What’s Good for the Back Isn’t Good for the Wallet: A Patient’s Story

By Caren Gussoff Sumption

The pains in my back and hip started in my mid-­twenties, but it wasn’t until my first plaque psoriasis outbreak at 35 ­­ both palms peeling off like a combination of a bad sunburn and dried airplane model glue ­­ that physicians could stop tossing theoreticals at me (Fibromyalgia! Lyme Disease! The fact that humans are inefficient bipeds!) and diagnose me with psoriatic arthritis. X­rays of my spine revealed an advanced case of ankylosing spondylitis, as well.  My rheumatologist went straight to TNF inhibitors; Enbrel, specifically, for no other specific reason than Amgen Pfizer offered a generous patient support plan which offered deep discounts to patients with private insurance, like me.

My first three injections of Enbrel were magical. I thought I was operating at a normal­-to-uncomfortable pain level ­­ it had all simply become noise I’d learned to live with, and bend around. But the medication had an almost instant effect, relieving at least 70% of my spinal pain, 40% of my hip pain, and soothing down my skin to the point where I could again hold a pen without fingers splitting open and bleeding.

And my co­pay? Barely thought about it. I didn’t have to: with the Enbrel Support Program, I didn’t even have a co­pay. Then, I went to the pharmacy (read: skipped, ran, even) to pick up dose four. The pharmacist smiled when she rang up the syringes. I owed, she said, over two thousand dollars. I am employed. In the tech industry. I make a nice salary, enough to be the primary breadwinner as my husband returns to school full­-time and support and provide care for my elderly father. But two thousand dollars had to be a misprint, a joke, a paperwork error, an oversight of some perfectly understandable sort.

I pulled out my cell phone. It wasn’t. My insurance company only paid 25% of the prescription, and in three doses had already burned through the quarterly allowance each patient is allotted on the patient support plan. My medication was two thousand dollars (and change) per dose.

I was devastated. I was terrified. My rheumatologist ran the numbers on other brands ­­ Humira, Simponi ­­ yielded the same running total. I called my insurance company. My rheumatologist called my insurance company. We argued. I cried. The manufacturers of Enbrel, as well as competing manufacturers, informed me they couldn’t help…unless I went off my insurance. Uninsured, I was a tax­ write off, and could qualify for free or low­priced medication. I was gobsmacked. I was insured. I worked. I was supposed to be able to take care of myself, afford the medications that not only helped my symptoms, but would stop my diseases’ progression and allow me to remain a productive, working person for longer.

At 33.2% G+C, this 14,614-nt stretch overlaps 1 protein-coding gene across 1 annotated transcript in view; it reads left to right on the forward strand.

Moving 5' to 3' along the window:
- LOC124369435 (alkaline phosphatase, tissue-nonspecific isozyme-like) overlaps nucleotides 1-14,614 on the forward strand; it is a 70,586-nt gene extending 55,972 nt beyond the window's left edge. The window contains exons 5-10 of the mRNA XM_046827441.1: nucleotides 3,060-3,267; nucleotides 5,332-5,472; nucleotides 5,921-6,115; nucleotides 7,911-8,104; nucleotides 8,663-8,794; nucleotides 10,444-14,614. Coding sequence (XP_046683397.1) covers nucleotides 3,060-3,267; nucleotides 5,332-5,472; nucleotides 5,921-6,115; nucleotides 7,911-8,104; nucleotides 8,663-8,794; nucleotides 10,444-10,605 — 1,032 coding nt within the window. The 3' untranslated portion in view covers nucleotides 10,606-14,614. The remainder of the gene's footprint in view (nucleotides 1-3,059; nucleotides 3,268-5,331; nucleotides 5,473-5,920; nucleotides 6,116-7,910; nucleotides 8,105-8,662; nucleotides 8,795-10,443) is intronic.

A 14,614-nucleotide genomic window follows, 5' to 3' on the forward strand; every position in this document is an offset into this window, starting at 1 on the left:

My insurance company wanted me on the much­ cheaper disease­ modifying antirheumatics, old, first ­line medications since proved less than effective on their own for my conditions. In fact, my rheumatologist spent a free afternoon, on her own time, faxing my insurance company papers proving its inefficacy in my conditions.

Meanwhile, a week passed. Two. Three. I backslid. Off the medications, the inflammation that caused the pain and damage in my hip and spine returned. My hands peeled, joined this time by a spot on one knee and a patch inside my ear.

In week four, my insurance company countered by offering Remicade, an effective TNF blocker that is only available for IV­ delivery in a clinic ­­ a fine option, my rheumatologist agreed, but one that could not possibly be cheaper (than the medicines I injected myself), requiring the cost of a chair, office time, an IV nurse, and so on. Logical, right?

The logic creeped its way up the chain of command. Eventually (week six), someone with a corner office agreed. I was approved for Humira, two doses per month ­­ equivalent to my Enbrel dose ­­ at the rate my plan covered “specialty drugs.” This rate, along with manufacturer Abbot’s savings plan, would bring the drug back down to affordable levels. My only restriction was that I had to receive the Humira from their mail order pharmacy.

At this point, I would ride a unicycle naked in public if my insurance company required that for my medications. I am extraordinarily lucky to have a health care provider willing to go to bat for me to prove the value of my medicine to my insurance company ­­ because the value, to me, my life’s improved quality, is priceless.


Caren Gussoff Sumption was a contestant in the 2012 Costs of Care Essay Contest.

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